When there is a food memory, it is usually long-lasting. Facts – whether physical, chemical or biochemical – rarely play a role; rather, the remembrance links to an experience that takes place while the workhorses of the body, namely enzymes, convert carbohydrates, proteins and fat into energy. Years later we likely recall the emotional essence of the situation. We may think that it was the extraordinary smell, flavor or texture that impressed us, but when trying to reconstruct the physical sensation in the mind, it is futile. A sensual relationship with dead matter, which even the most delicious combinations of starch, sugar, butter, pulses and plants offer via the nose, tongue, eyes, skin and ears, is a flickering experience. Until there is interaction between two or more living beings that accumulates a feeling, the impact remains meager; therefore, a larger context always surrounds the most vivid recollections. Food is the proxy that triggers them.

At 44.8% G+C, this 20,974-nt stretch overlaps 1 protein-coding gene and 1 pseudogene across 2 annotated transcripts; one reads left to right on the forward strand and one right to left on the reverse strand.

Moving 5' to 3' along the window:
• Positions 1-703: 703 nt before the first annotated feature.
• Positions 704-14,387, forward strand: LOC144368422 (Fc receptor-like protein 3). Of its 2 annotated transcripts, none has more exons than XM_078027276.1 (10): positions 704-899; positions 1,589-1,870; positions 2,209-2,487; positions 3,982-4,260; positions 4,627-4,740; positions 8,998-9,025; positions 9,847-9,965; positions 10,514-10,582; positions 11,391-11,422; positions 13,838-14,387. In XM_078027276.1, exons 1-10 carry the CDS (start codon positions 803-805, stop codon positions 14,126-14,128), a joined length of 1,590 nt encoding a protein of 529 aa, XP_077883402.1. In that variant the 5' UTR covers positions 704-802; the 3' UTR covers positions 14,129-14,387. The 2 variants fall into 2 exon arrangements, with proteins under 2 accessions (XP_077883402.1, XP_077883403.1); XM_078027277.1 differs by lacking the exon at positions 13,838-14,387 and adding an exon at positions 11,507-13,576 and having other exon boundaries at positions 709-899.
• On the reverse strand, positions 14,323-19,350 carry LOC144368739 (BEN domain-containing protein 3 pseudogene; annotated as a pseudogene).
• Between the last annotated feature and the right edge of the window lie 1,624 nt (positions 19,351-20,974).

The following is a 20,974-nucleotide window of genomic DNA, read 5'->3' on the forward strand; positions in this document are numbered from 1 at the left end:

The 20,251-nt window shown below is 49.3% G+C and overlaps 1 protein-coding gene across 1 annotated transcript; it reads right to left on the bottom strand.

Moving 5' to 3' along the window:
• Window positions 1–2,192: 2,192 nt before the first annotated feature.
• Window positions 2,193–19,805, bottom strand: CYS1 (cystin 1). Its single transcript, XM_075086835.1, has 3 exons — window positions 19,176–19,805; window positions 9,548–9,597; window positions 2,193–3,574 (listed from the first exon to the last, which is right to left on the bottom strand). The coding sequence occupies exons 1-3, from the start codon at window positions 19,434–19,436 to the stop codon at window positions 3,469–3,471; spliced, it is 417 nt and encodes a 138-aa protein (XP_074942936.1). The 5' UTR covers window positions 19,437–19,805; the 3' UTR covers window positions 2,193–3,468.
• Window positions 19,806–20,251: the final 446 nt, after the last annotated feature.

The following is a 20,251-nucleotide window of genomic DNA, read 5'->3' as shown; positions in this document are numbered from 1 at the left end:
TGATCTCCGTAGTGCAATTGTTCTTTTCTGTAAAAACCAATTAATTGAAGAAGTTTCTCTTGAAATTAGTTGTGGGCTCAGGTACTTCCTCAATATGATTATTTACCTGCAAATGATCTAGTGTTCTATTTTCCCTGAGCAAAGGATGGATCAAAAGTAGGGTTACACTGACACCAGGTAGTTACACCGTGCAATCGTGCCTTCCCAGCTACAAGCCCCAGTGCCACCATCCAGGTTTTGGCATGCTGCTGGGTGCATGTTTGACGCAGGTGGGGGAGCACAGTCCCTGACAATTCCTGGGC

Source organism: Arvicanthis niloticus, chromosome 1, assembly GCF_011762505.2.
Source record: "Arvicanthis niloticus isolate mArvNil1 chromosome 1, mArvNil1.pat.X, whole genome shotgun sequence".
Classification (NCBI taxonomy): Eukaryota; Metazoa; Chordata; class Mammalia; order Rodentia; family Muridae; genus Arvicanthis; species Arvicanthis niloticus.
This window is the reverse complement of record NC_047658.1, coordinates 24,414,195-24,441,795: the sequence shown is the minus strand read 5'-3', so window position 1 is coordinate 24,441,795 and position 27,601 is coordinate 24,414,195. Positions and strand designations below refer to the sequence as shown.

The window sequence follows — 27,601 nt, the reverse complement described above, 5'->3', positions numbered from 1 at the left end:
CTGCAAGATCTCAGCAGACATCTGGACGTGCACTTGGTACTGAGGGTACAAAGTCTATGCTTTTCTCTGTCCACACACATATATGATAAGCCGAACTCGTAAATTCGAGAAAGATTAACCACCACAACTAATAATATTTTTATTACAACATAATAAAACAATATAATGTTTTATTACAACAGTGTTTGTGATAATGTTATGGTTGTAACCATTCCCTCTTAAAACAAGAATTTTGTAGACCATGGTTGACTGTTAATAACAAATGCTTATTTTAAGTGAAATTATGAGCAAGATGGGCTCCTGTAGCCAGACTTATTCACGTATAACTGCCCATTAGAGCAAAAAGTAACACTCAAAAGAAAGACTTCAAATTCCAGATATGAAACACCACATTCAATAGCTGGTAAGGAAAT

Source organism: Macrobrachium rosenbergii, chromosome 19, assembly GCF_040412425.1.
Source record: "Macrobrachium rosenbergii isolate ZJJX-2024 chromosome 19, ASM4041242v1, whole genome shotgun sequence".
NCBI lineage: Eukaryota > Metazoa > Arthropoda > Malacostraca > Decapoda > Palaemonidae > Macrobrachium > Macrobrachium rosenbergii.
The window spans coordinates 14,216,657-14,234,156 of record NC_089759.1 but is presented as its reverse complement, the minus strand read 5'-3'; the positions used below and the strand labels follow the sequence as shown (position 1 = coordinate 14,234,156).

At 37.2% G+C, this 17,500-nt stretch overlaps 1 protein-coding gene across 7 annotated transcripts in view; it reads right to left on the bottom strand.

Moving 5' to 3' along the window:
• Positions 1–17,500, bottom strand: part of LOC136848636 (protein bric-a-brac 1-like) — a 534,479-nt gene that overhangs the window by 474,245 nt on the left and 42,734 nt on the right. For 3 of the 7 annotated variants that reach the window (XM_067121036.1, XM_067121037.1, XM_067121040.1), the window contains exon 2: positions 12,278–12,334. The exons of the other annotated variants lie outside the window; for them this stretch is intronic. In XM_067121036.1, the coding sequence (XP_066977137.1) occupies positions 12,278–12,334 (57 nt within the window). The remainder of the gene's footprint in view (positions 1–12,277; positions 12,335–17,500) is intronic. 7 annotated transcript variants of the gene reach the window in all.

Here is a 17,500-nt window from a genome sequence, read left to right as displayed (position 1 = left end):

When I went to India in 1993, I got very sick after drinking impure water from a bottle I bought outside the Kolkata airport on my way to Delhi. Although I noticed the seal was broken, I couldn’t resist drinking while dehydrated due to the scorching weather. After the first sip, I regretted: there was no return from being accompanied by a stomach pain for the rest of my trip, and even beyond it! While visiting the temples and kundas (water wells) in Vrindavan and Mathura area, local residents eagerly served me either sweet-rice or gulab jamun which I could not refuse although I was well aware the treats would pass through me faster than I could run back to the ashram I was staying in. Then, within a week or two, I was able to walk only to a cement-walled toilet outside the room I shared with a transparent gekko on the ceiling. Ever since – regardless how fondly I remember every saintly person I met and the soft mist through which I could hear jubilant greetings “Radhe, Radhe!” long before the sunrise – I have politely stayed away from sweet-rice and gulab jamun which, with all fairness, didn’t even cause the discomfort that finally bound me to a hospital bed.